Review: ‘Brooklyn Nine-Nine’ – ‘Operation: Broken Feather’

Senior Television Writer
02.03.14 23 Comments

A review of last night’s “Brooklyn Nine-Nine” coming up just as soon as I’m starring in an Albanian remake of “The Cosby Show”…

It’s a tradition for post-Super Bowl episodes of sitcoms to load up on guest stars – think “Friends” with Julia Roberts, Brooke Shields and Jean-Claude Van Damme, or “3rd Rock from the Sun” with Cindy Crawford and a bunch of other ’90s supermodels – to the point where the regulars become almost irrelevant. But “New Girl” managed to do an episode about Prince where the main characters also got a lot to do, and “Brooklyn Nine-Nine” welcomed a whole lot of guest stars – the biggest of them kept out of the promos as a surprise – but managed to weave them into an episode that showcased what makes each member of this ensemble so funny.

Other than the return of Dean Winters as the Vulture, every guest star was limited to a single scene, often there to set up one joke and then get off the stage. So Patton Oswalt’s just there for the football game teaser, which is mainly a showcase for the incredible manliness and dancing ability of Terry, Fred Armisen returns as Mlepnos to do a goofy dance with Jake, and Joe Theismann was there for the only reason any comedy would use Joe Theismann. (And I would strongly recommend against watching the video of his actual leg injury.) Even Adam Sandler – whom I’m guessing agreed to do it as a favor to his former co-star Andy Samberg on the same conditions George Clooney had to go back to “ER” (“I’ll do it if you don’t put me in any of the ads”) – did a couple of jokes at the expense of his own hacky movies, commandeered the stage to mock Jake, and then also went away quickly.

Still, those cameos took up time, and I’m impressed “Operation: Broken Feather” was able to squeeze them in and still tell a pair of strong, funny stories about the core cast, how the larger squad relates to each other, and how Peralta and Santiago are getting along of late. Any newcomers to the show who happened to keep FOX on both after the game and after “New Girl”(*) would get the basics of all the characters – Diaz’s anger issues, Boyle’s clumsiness and foodie obsessions, Gina’s snark, even Hitchcock’s penchant for taking off his shirt – even as the Peralta/Santiago story nicely advanced their friendship (and continued to lay the groundwork for the romance to come). As a fan of both Andre Braugher and sabermetrics, I found Holt’s tearful reaction to “Moneyball” incredibly funny, and the writers have gone all-in on the idea of Holt as a socially-awkward robot, trusting that Braugher can deliver those lines in a way that’s funny without turning the character into a cartoon. As soon as Terry started talking about Icarus, it was clear that Holt’s plan would go up in metaphorical flames, but I was impressed with how literal they wound up being to poor Boyle’s fringed jacket.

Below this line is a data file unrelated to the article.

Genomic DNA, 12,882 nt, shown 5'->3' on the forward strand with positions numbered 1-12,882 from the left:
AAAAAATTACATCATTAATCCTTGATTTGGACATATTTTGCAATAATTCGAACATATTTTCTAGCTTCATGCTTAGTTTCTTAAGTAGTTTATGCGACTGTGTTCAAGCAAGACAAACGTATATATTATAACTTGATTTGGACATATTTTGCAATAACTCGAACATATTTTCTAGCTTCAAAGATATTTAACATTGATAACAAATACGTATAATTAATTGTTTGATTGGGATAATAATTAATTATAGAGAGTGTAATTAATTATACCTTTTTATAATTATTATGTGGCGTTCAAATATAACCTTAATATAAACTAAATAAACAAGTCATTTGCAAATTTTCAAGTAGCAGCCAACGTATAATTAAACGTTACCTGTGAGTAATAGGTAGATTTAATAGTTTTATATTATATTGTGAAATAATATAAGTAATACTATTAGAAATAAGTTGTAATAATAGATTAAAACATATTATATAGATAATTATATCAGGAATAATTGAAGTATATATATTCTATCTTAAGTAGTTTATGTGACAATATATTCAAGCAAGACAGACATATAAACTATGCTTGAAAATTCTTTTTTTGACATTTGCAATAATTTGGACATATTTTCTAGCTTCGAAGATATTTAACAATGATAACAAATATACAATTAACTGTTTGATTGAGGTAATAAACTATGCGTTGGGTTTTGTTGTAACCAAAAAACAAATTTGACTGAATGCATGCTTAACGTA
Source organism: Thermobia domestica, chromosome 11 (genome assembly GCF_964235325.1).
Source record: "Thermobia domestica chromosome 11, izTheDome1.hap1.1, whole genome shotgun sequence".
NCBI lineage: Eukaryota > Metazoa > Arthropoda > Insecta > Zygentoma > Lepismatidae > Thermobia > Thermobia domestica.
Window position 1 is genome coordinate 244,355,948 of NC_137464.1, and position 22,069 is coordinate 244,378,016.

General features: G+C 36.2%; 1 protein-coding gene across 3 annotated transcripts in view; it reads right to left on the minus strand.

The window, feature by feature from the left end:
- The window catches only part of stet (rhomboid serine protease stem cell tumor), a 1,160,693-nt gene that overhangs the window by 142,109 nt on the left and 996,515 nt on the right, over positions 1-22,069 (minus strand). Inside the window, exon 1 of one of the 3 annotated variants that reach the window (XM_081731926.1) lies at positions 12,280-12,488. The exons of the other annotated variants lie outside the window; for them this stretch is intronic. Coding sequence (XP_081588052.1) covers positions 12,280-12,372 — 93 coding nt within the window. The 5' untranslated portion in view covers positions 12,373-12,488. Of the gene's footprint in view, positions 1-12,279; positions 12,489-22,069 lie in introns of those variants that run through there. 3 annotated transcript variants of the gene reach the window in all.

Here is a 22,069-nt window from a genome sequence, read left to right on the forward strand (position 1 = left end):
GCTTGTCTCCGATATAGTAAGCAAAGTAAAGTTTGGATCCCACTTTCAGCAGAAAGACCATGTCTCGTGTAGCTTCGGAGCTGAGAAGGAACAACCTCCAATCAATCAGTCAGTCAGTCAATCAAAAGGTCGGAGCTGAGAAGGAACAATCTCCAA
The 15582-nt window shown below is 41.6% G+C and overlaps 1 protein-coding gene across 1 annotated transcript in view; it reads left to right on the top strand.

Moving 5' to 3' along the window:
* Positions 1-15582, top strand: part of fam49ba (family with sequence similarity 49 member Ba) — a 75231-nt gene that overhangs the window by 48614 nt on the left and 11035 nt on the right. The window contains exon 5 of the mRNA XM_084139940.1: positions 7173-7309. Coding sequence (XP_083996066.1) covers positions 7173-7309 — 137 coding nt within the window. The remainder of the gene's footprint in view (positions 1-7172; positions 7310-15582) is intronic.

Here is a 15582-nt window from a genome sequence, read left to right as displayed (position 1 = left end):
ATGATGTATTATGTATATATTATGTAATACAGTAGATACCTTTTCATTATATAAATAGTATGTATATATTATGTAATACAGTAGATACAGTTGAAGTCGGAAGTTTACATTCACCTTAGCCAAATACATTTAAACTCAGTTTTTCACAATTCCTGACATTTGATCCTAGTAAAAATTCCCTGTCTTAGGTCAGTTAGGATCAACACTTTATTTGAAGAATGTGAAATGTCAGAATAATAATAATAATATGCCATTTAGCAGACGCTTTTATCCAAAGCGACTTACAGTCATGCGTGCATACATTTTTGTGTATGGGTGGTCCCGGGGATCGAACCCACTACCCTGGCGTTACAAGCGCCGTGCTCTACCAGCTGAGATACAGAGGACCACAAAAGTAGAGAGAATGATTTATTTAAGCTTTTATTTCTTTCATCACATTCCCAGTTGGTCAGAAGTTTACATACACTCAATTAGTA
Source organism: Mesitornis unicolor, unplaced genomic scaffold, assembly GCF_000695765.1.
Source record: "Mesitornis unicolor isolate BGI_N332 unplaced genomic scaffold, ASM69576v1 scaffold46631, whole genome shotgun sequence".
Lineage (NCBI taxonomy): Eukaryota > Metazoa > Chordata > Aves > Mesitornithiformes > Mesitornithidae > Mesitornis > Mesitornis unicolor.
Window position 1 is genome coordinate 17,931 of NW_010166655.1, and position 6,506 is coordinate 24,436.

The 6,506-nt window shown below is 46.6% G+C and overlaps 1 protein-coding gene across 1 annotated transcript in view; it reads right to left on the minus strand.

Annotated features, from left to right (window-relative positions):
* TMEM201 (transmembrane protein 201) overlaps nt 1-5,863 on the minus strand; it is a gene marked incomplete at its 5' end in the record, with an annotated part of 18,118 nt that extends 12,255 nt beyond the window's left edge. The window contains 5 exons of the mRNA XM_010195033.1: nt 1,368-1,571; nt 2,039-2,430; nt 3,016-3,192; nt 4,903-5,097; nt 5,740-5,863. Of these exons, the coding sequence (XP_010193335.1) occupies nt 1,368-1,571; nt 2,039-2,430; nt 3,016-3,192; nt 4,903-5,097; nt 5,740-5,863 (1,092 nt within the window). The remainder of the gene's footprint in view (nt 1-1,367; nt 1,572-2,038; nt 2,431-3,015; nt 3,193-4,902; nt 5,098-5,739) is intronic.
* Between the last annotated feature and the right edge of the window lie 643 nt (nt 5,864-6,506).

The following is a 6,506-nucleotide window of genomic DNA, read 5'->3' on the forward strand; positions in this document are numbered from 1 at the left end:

(*) Because the Super Bowl was such a blowout, FOX’s postgame show ended 7 minutes early, which was a boon to people watching live, but a lousy development for anyone who was DVRing one or both of the comedy episodes while doing something else.

And “Operation: Broken Feather” continued the upswing in the material that Golden Globe Winner Andy Samberg is getting lately. He’s still goofy and immature, but in a way that doesn’t make you wonder how on earth this guy became and remains a cop. (Jake falling off the ladder while failing to dunk was the funniest non-Holt moment of the episode.) The writers have also done a good job of very slowly and carefully advancing the idea of Jake being attracted to Amy (and vice versa), so that it comes up when relevant and interesting, but isn’t shoehorned into every episode and every moment so that no one in the audience could possibly miss the idea that they are destined to wind up together.

Airing after the Super Bowl isn’t as big a showcase as it used to be – especially when you’re already airing after another show that’s airing directly after the Super Bowl – but this will almost certainly be the highest-rated “Brooklyn” episode to date, and “Operation: Broken Feather” did its job for both the newcomers and the viewers who have been there all along. Hopefully at least a few members of the former group will come back on Tuesday (when the show moves to 9:30, after “New Girl”).

What did everybody else think?

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